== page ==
Settle the trades. As 17A mandates.

The law should not be selective nor preferential

Thursday, October 20, 2005

An Introduction to Naked Short Selling - Failing To Deliver

I've been asked a number of times over the last week to come up with a one-stop shop where interested readers could learn enough about the naked short selling crisis to be dangerous. It isn't an editorial so much as it is the intro to a chapter in the book I am working on, thus it has been moved to a more appropriate place than the Sanity Check op-ed blog.

The piece has been made a permanent part of the NCANS.net site. It can be viewed here.

Tuesday, October 18, 2005

Shadows On The Wall Of The Cave

Of late, my little commentaries and vignettes have been attracting a fair degree of attention, and I've been getting an increasing amount of email asking what I think is going to happen - how all this is likely to end.

Before I offer my cheery view, let me ask some questions, the likes of which were first asked in this column in March of 2005.

1) REFCO has significant contingent liabilities of heretofore unknown characterization. What percentage of the liability is naked short sales - failure to deliver? Specifically? (That one wasn't asked, but if you go back and read the rants, you will find it was, in a general way). REFCO has two DTC accounts, "REFCO Securities, Inc." and "REFCO Securities, LLC - Securities Lending." How big a part did the latter play in this?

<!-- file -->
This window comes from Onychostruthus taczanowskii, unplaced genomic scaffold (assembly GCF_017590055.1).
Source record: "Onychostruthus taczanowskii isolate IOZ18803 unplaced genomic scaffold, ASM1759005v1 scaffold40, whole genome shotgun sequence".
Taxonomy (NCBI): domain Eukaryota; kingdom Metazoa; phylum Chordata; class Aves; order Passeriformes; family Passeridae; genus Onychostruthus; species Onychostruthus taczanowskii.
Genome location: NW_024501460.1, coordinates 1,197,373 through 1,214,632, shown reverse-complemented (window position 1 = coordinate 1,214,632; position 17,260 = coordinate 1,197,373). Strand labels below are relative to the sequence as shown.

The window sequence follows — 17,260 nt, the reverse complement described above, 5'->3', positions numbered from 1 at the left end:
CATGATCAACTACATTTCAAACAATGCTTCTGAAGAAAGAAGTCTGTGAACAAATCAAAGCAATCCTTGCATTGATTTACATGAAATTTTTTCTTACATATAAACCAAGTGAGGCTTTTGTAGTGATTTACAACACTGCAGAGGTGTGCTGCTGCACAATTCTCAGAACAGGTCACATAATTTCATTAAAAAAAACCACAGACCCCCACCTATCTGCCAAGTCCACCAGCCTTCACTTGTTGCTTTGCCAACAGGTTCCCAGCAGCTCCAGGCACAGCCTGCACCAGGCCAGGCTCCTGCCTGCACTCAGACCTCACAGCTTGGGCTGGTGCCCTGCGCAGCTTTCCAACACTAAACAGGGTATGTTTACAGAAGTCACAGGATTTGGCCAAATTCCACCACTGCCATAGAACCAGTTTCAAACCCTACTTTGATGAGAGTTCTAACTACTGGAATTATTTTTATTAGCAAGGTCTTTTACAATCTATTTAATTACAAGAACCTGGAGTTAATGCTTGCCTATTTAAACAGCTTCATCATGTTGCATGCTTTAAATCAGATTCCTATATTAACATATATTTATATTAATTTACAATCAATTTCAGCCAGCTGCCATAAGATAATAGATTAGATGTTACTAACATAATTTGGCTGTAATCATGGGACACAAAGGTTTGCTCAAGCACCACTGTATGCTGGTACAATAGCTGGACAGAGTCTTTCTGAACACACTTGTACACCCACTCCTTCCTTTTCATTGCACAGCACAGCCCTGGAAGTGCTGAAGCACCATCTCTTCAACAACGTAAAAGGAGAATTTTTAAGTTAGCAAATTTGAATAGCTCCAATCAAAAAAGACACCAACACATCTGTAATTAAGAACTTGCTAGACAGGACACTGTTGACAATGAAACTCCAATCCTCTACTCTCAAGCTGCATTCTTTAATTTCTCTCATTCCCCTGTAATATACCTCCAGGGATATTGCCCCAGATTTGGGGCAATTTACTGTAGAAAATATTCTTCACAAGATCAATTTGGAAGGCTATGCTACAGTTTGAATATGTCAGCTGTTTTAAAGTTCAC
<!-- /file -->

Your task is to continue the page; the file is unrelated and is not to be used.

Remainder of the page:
2) Ex-Clearing (non-CNS settlement) is a large problem, and we know there are many hundreds of millions of FTD's from the FOIA requests. Where are those contingent liabilities booked and represented on the balance sheets of the publicly traded brokers? I've read their 10K's and can't find them. They are large enough to be material. So where are they?